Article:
3. Clues in the recipe that point to good structure. If a recipe instructs me to flatten a cookie with my hand or a fork it is a good sign that most likely it is not a dough that will flatten out on its own (and run all over my oven.).

This particular recipe met two of my three criteria for an easy conversion so I went for it. Actually, I felt so confident about it that I doubled the recipe. As you can see, it worked really well. For the flour I measured by weight and substituted part Pamela's mix and part coconut flour.

Saturday, October 2, 2010

Sweet Success

My family LOVES pumpkin. They ask for pumpkin pie in July. Last year there was a pumpkin shortage which was a crisis in this house. Last weekend I did my "big shop" where I hit the warehouse store and spend about 1/2 of my monthly grocery / household budget. They had canned pumpkin. The excitement this produced in Alice and Tim was similar to the time when they walked around the store singing a made up song about ham, another passion they share.

We came home with enough canned pumpkin to last an average family 3 or 4 years. My family is not average. I predict that pumpkin will not make it to Thanksgiving.

I made this a few days later:
pumpkin bread with dried cranberries and walnuts

I got three loaves out of the recipe, which I doubled to use the entire 30 oz can of pumpkin. I took one loaf to a friend who thanked me the next day but said, "That was gluten bread, right?"

THAT is the ULTIMATE compliment.

I think my new found success in gluten free baking has to do with the purchase of a digital food scale. You see, a cup of rice flour, a cup of sorghum flour, a cup of Pamela's mix, and a cup of all-purpose wheat flour all have different weights. Substituting cup for cup does not always work out. If you measure by weight you have a much better chance of getting it right the first time.

For reference, a cup of all purpose flour weighs 125 grams, or about 4-3/8 oz.

Pumpkin Bread (single loaf recipe)

250 grams of flour (I used Pamela's Baking Mix and a little bit of almond flour.)
1 tea. baking soda (1/2 tea if using Pamela's)
1 tea. baking powder (1/2 tea if using Pamela's)
1 tea. cinnamon
1/2 tea. salt
1/2 tea. nutmeg
1 (15 oz) can of pumpkin
1 cup sugar (I always cut the sugar a bit, I probably used about 3/4 cup)
8 Tbs butter, melted (I used half butter, half oil and cut it down a bit)
2 eggs
2 tea. vanilla
1 cup toasted nuts, chopped (opt)
1 cup dried cranberries
If you are using gluten free flours that do NOT include xanthan gum, you will have to add some when you mix the dry ingredients, probably 1 teaspoon.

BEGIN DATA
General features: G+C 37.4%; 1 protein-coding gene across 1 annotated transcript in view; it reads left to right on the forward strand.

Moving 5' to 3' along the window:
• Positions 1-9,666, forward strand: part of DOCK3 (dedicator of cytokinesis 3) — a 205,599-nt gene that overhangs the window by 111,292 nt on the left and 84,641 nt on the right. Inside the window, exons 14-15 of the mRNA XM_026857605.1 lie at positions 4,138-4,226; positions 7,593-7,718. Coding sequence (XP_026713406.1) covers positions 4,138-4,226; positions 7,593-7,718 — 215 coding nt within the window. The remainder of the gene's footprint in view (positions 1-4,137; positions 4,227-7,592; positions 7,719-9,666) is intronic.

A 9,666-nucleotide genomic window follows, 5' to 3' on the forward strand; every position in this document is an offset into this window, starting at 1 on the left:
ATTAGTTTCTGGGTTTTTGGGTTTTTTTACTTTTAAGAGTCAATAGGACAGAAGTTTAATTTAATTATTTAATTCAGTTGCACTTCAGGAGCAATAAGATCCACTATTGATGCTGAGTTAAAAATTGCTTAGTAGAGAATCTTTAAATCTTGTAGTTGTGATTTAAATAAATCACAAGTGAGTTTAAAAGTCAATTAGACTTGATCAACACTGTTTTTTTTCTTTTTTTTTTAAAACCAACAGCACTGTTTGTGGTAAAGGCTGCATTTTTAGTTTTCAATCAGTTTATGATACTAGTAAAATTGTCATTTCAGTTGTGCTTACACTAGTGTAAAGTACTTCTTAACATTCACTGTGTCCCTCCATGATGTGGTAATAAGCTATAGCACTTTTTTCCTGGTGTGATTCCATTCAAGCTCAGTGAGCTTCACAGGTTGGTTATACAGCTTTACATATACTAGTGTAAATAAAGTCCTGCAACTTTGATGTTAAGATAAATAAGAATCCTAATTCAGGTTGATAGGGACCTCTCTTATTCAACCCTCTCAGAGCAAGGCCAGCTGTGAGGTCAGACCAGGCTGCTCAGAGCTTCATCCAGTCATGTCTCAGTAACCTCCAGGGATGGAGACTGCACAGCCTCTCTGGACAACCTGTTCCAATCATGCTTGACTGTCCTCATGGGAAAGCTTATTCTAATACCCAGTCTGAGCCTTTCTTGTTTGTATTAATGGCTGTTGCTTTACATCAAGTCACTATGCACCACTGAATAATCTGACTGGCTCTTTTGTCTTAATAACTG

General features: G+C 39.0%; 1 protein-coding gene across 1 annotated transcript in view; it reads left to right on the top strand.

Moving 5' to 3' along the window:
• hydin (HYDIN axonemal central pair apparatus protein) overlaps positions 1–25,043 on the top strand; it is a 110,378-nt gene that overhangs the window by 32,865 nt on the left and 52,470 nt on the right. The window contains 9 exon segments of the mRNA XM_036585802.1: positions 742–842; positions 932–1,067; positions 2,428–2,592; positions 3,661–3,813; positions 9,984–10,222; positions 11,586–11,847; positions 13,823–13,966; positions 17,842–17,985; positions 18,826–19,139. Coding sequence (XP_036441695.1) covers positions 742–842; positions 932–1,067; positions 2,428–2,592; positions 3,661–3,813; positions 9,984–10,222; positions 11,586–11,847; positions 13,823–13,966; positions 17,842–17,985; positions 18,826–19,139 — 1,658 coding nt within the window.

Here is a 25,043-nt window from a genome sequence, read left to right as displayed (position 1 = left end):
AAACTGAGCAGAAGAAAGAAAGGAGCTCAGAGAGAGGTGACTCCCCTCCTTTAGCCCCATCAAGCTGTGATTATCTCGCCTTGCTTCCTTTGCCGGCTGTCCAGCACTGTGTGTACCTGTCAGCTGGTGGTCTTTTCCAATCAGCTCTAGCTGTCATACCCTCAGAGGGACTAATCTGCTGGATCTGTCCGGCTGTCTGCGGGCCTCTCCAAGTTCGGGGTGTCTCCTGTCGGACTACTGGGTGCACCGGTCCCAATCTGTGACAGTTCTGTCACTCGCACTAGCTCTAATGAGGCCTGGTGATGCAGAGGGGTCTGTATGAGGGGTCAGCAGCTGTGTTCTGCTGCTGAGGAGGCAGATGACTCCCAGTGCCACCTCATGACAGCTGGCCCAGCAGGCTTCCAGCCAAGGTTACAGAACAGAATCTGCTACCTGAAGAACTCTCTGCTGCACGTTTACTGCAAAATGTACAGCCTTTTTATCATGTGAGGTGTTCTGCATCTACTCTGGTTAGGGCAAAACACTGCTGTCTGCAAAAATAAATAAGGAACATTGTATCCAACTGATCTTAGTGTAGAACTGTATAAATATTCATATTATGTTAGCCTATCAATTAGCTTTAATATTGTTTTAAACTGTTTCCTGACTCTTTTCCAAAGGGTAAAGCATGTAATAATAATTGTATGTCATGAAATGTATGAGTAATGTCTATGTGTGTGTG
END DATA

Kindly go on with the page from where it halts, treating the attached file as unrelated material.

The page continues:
Mix the dry ingredients in a bowl. Mix the wet ingredients in a different bowl. Combine the two. Add anything optional. Pour into a greased loaf pan, bake at 350 for 45 to 55 minutes until it is done when tested with a toothpick.

Friday, September 24, 2010

Love Letters to my Daughter

This month has been tough on Alice. We always have a little bit of a rocky transition to the start of the symphony season. As a "lonely only" she is spoiled in terms of enjoying undivided parental attention. Summers are especially luxurious because I am off of work for three months. Usually we ease into the season - a few rehearsals here, a few concerts there... It's never easy for Tim and Alice when my work starts in the fall, but it's usually more of an annoyance to them.

This year has been very, very different. It's the symphony's 75th anniversary season. We kicked things off about a week earlier than usual with rehearsals for Amadeus, a collaboration we did with a local theater. The schedule for Amadeus was pretty intense. I was gone most evenings, some days I was gone all afternoon and evening. This week hasn't been much better. Last night and tonight are our gala concert. From Tuesday through Sat we were / are scheduled for six rehearsals and two concerts. Its a lot.

It is great to be busy. The symphony is doing very well, which is something to be extremely grateful for in this economy. The schedule has taken a toll on my family, though. Last night as we lay in bed talking, I mused that Tim and I had only seen each other a total of about 5 minutes in 48 hours. He leaves for work just as Alice and I are getting up and I leave for rehearsal as soon as he gets home. He's stayed up a few nights waiting for me, but at some point you just have to get some sleep!

Poor Alice is not doing well with the sudden shift of schedule. She is about as flexible as a rock anyway, and this has turned her little world upside down. I see her a lot more than I see Tim, but it is a far cry from the luxury of summer. On more than one occasion I have had to pry her off of me as I've left for the theater. "Tell them you quit" has become one of her favorite phrases.